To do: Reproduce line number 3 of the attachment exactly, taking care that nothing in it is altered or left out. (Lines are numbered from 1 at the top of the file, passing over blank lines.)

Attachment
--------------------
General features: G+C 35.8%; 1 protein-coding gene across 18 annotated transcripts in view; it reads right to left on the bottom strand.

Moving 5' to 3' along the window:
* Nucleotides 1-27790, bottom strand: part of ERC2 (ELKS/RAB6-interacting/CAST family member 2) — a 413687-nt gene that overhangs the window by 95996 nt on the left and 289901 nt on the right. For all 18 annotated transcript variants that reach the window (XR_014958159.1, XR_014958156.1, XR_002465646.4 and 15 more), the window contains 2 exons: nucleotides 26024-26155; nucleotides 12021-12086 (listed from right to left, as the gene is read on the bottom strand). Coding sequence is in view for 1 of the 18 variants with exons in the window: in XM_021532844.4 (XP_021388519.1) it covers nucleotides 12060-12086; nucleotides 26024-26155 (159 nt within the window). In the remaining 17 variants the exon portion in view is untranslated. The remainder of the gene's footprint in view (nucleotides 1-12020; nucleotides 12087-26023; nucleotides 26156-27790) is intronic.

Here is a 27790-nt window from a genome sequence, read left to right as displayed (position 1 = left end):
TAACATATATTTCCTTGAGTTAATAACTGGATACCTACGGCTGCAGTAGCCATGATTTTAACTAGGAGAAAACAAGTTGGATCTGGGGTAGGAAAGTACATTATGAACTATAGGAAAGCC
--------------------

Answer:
* Nucleotides 1-27790, bottom strand: part of ERC2 (ELKS/RAB6-interacting/CAST family member 2) — a 413687-nt gene that overhangs the window by 95996 nt on the left and 289901 nt on the right. For all 18 annotated transcript variants that reach the window (XR_014958159.1, XR_014958156.1, XR_002465646.4 and 15 more), the window contains 2 exons: nucleotides 26024-26155; nucleotides 12021-12086 (listed from right to left, as the gene is read on the bottom strand). Coding sequence is in view for 1 of the 18 variants with exons in the window: in XM_021532844.4 (XP_021388519.1) it covers nucleotides 12060-12086; nucleotides 26024-26155 (159 nt within the window). In the remaining 17 variants the exon portion in view is untranslated. The remainder of the gene's footprint in view (nucleotides 1-12020; nucleotides 12087-26023; nucleotides 26156-27790) is intronic.